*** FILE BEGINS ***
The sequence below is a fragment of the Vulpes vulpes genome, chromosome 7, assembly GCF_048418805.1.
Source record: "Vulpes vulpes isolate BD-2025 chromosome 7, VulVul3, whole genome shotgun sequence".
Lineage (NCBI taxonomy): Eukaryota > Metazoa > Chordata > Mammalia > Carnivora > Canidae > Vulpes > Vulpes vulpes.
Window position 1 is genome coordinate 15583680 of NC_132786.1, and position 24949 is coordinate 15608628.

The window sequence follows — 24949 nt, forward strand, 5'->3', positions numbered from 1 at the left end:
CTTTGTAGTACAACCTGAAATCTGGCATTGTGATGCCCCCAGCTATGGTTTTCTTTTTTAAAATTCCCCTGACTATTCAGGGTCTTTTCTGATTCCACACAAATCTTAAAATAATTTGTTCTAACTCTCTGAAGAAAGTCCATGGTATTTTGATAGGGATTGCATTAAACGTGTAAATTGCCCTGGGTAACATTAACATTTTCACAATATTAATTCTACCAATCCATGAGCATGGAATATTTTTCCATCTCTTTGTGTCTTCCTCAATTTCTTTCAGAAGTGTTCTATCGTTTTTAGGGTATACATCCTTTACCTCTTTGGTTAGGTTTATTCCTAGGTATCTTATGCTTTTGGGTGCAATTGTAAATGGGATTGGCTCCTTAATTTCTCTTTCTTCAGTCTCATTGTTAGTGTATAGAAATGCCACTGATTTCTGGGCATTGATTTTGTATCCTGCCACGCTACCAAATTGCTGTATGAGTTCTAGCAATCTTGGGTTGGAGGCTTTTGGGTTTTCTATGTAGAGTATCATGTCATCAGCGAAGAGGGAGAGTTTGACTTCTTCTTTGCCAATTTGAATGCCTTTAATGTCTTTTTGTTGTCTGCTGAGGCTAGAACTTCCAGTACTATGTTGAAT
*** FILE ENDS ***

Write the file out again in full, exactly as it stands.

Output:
The sequence below is a fragment of the Vulpes vulpes genome, chromosome 7, assembly GCF_048418805.1.
Source record: "Vulpes vulpes isolate BD-2025 chromosome 7, VulVul3, whole genome shotgun sequence".
Lineage (NCBI taxonomy): Eukaryota > Metazoa > Chordata > Mammalia > Carnivora > Canidae > Vulpes > Vulpes vulpes.
Window position 1 is genome coordinate 15583680 of NC_132786.1, and position 24949 is coordinate 15608628.

The window sequence follows — 24949 nt, forward strand, 5'->3', positions numbered from 1 at the left end:
CTTTGTAGTACAACCTGAAATCTGGCATTGTGATGCCCCCAGCTATGGTTTTCTTTTTTAAAATTCCCCTGACTATTCAGGGTCTTTTCTGATTCCACACAAATCTTAAAATAATTTGTTCTAACTCTCTGAAGAAAGTCCATGGTATTTTGATAGGGATTGCATTAAACGTGTAAATTGCCCTGGGTAACATTAACATTTTCACAATATTAATTCTACCAATCCATGAGCATGGAATATTTTTCCATCTCTTTGTGTCTTCCTCAATTTCTTTCAGAAGTGTTCTATCGTTTTTAGGGTATACATCCTTTACCTCTTTGGTTAGGTTTATTCCTAGGTATCTTATGCTTTTGGGTGCAATTGTAAATGGGATTGGCTCCTTAATTTCTCTTTCTTCAGTCTCATTGTTAGTGTATAGAAATGCCACTGATTTCTGGGCATTGATTTTGTATCCTGCCACGCTACCAAATTGCTGTATGAGTTCTAGCAATCTTGGGTTGGAGGCTTTTGGGTTTTCTATGTAGAGTATCATGTCATCAGCGAAGAGGGAGAGTTTGACTTCTTCTTTGCCAATTTGAATGCCTTTAATGTCTTTTTGTTGTCTGCTGAGGCTAGAACTTCCAGTACTATGTTGAAT